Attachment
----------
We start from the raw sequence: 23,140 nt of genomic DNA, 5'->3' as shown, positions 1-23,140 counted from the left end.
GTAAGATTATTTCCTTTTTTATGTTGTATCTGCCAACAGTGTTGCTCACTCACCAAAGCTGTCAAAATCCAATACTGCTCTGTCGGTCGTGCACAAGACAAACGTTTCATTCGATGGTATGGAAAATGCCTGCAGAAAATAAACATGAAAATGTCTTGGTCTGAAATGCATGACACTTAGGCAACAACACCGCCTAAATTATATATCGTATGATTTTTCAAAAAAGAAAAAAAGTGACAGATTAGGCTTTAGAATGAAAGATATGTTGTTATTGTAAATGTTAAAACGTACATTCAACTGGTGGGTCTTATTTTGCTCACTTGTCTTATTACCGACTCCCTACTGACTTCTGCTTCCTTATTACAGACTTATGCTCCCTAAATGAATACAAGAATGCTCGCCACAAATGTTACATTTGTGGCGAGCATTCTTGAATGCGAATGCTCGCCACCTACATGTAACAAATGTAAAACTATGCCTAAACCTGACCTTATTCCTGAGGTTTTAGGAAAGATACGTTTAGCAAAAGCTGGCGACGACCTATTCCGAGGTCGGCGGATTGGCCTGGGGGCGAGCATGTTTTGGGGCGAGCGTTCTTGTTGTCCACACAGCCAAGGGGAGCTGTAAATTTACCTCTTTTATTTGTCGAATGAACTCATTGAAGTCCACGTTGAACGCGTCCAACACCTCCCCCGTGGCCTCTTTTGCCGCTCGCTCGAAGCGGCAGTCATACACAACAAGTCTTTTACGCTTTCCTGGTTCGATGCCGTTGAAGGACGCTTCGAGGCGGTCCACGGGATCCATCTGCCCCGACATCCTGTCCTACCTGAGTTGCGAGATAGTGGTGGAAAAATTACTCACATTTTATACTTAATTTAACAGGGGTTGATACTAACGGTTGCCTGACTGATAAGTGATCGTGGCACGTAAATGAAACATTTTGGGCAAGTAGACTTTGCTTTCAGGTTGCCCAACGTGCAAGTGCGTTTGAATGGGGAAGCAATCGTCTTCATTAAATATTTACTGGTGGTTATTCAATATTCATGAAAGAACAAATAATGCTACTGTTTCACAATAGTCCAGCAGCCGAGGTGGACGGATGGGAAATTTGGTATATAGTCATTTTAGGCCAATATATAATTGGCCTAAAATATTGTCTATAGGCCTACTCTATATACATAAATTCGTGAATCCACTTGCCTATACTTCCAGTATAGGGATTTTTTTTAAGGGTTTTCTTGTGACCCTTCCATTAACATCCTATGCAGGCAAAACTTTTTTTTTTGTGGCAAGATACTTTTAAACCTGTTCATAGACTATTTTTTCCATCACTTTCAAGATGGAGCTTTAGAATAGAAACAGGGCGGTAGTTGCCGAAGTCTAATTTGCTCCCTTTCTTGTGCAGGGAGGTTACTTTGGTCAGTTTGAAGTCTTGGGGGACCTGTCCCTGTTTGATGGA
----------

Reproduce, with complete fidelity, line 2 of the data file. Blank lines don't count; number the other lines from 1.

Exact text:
GTAAGATTATTTCCTTTTTTATGTTGTATCTGCCAACAGTGTTGCTCACTCACCAAAGCTGTCAAAATCCAATACTGCTCTGTCGGTCGTGCACAAGACAAACGTTTCATTCGATGGTATGGAAAATGCCTGCAGAAAATAAACATGAAAATGTCTTGGTCTGAAATGCATGACACTTAGGCAACAACACCGCCTAAATTATATATCGTATGATTTTTCAAAAAAGAAAAAAAGTGACAGATTAGGCTTTAGAATGAAAGATATGTTGTTATTGTAAATGTTAAAACGTACATTCAACTGGTGGGTCTTATTTTGCTCACTTGTCTTATTACCGACTCCCTACTGACTTCTGCTTCCTTATTACAGACTTATGCTCCCTAAATGAATACAAGAATGCTCGCCACAAATGTTACATTTGTGGCGAGCATTCTTGAATGCGAATGCTCGCCACCTACATGTAACAAATGTAAAACTATGCCTAAACCTGACCTTATTCCTGAGGTTTTAGGAAAGATACGTTTAGCAAAAGCTGGCGACGACCTATTCCGAGGTCGGCGGATTGGCCTGGGGGCGAGCATGTTTTGGGGCGAGCGTTCTTGTTGTCCACACAGCCAAGGGGAGCTGTAAATTTACCTCTTTTATTTGTCGAATGAACTCATTGAAGTCCACGTTGAACGCGTCCAACACCTCCCCCGTGGCCTCTTTTGCCGCTCGCTCGAAGCGGCAGTCATACACAACAAGTCTTTTACGCTTTCCTGGTTCGATGCCGTTGAAGGACGCTTCGAGGCGGTCCACGGGATCCATCTGCCCCGACATCCTGTCCTACCTGAGTTGCGAGATAGTGGTGGAAAAATTACTCACATTTTATACTTAATTTAACAGGGGTTGATACTAACGGTTGCCTGACTGATAAGTGATCGTGGCACGTAAATGAAACATTTTGGGCAAGTAGACTTTGCTTTCAGGTTGCCCAACGTGCAAGTGCGTTTGAATGGGGAAGCAATCGTCTTCATTAAATATTTACTGGTGGTTATTCAATATTCATGAAAGAACAAATAATGCTACTGTTTCACAATAGTCCAGCAGCCGAGGTGGACGGATGGGAAATTTGGTATATAGTCATTTTAGGCCAATATATAATTGGCCTAAAATATTGTCTATAGGCCTACTCTATATACATAAATTCGTGAATCCACTTGCCTATACTTCCAGTATAGGGATTTTTTTTAAGGGTTTTCTTGTGACCCTTCCATTAACATCCTATGCAGGCAAAACTTTTTTTTTTGTGGCAAGATACTTTTAAACCTGTTCATAGACTATTTTTTCCATCACTTTCAAGATGGAGCTTTAGAATAGAAACAGGGCGGTAGTTGCCGAAGTCTAATTTGCTCCCTTTCTTGTGCAGGGAGGTTACTTTGGTCAGTTTGAAGTCTTGGGGGACCTGTCCCTGTTTGATGGA